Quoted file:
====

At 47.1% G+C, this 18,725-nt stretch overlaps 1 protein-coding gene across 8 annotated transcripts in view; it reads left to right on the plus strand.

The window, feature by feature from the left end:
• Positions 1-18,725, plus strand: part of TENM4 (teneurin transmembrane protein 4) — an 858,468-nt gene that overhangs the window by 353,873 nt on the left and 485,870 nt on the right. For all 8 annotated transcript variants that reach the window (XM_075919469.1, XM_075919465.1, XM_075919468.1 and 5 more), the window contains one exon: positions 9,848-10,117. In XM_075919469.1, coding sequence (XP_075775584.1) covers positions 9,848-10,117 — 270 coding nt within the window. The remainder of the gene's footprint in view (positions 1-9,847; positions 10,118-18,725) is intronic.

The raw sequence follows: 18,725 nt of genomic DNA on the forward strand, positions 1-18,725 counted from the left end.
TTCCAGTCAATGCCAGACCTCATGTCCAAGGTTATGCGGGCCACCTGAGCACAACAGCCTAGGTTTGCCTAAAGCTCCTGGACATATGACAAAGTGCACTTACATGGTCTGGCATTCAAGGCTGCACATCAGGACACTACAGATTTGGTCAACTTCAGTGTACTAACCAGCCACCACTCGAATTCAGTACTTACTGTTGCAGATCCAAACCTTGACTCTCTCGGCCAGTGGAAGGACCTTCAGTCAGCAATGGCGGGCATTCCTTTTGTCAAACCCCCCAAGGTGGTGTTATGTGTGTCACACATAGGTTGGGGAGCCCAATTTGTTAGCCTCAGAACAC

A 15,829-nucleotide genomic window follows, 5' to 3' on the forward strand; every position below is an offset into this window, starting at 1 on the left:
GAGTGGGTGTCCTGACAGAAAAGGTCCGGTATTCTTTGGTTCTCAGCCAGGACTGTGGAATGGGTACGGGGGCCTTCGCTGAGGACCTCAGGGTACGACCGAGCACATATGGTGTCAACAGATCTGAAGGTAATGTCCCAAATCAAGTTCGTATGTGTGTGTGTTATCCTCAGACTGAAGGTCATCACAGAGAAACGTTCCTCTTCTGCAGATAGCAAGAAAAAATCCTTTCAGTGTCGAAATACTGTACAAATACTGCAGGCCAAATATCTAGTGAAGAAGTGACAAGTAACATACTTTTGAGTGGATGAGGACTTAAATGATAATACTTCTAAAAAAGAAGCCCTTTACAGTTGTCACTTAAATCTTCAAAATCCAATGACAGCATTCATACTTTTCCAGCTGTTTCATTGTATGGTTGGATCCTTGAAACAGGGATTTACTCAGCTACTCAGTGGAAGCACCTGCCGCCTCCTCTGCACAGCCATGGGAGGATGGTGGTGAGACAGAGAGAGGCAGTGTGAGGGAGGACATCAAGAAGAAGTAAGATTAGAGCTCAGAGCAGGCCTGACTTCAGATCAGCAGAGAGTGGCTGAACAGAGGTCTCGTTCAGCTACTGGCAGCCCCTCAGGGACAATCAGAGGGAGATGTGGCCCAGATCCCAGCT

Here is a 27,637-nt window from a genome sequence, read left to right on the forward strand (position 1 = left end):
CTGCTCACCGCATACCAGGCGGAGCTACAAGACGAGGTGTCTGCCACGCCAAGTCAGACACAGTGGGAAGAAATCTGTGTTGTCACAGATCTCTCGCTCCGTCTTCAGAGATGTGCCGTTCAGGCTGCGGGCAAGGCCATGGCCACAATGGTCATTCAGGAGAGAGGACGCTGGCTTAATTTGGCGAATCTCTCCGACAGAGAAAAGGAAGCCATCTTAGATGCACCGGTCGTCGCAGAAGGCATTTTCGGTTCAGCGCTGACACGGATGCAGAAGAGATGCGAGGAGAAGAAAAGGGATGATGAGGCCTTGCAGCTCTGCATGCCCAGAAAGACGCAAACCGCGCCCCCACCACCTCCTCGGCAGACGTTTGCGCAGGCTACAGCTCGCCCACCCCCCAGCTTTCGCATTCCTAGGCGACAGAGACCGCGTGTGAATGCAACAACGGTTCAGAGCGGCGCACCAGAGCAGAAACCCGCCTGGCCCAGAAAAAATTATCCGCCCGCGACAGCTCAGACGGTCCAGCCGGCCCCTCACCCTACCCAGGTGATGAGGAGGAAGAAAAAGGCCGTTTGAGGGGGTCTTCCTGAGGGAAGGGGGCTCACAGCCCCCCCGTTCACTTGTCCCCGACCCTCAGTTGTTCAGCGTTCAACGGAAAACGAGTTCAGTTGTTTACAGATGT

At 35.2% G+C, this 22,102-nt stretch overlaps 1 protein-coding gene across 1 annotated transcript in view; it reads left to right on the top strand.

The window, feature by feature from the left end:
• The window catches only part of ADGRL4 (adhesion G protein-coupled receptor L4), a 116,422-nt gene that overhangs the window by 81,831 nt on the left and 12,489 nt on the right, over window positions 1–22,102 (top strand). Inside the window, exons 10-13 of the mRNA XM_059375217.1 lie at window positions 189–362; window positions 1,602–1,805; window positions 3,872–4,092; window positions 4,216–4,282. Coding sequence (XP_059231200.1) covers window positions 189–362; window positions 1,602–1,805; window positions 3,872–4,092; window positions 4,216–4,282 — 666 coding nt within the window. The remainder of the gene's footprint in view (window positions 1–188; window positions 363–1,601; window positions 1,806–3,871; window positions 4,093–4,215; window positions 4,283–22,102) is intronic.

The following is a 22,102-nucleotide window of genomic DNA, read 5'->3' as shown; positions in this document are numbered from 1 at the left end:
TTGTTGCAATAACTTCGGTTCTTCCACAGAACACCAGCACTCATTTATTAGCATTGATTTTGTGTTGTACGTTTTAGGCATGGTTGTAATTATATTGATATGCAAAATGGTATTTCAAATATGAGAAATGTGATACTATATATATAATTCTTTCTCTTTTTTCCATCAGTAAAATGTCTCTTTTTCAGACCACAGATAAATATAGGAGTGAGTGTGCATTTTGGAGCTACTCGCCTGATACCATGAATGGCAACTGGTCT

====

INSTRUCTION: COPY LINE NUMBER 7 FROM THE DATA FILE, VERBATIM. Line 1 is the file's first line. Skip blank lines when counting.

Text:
GAGTGGGTGTCCTGACAGAAAAGGTCCGGTATTCTTTGGTTCTCAGCCAGGACTGTGGAATGGGTACGGGGGCCTTCGCTGAGGACCTCAGGGTACGACCGAGCACATATGGTGTCAACAGATCTGAAGGTAATGTCCCAAATCAAGTTCGTATGTGTGTGTGTTATCCTCAGACTGAAGGTCATCACAGAGAAACGTTCCTCTTCTGCAGATAGCAAGAAAAAATCCTTTCAGTGTCGAAATACTGTACAAATACTGCAGGCCAAATATCTAGTGAAGAAGTGACAAGTAACATACTTTTGAGTGGATGAGGACTTAAATGATAATACTTCTAAAAAAGAAGCCCTTTACAGTTGTCACTTAAATCTTCAAAATCCAATGACAGCATTCATACTTTTCCAGCTGTTTCATTGTATGGTTGGATCCTTGAAACAGGGATTTACTCAGCTACTCAGTGGAAGCACCTGCCGCCTCCTCTGCACAGCCATGGGAGGATGGTGGTGAGACAGAGAGAGGCAGTGTGAGGGAGGACATCAAGAAGAAGTAAGATTAGAGCTCAGAGCAGGCCTGACTTCAGATCAGCAGAGAGTGGCTGAACAGAGGTCTCGTTCAGCTACTGGCAGCCCCTCAGGGACAATCAGAGGGAGATGTGGCCCAGATCCCAGCT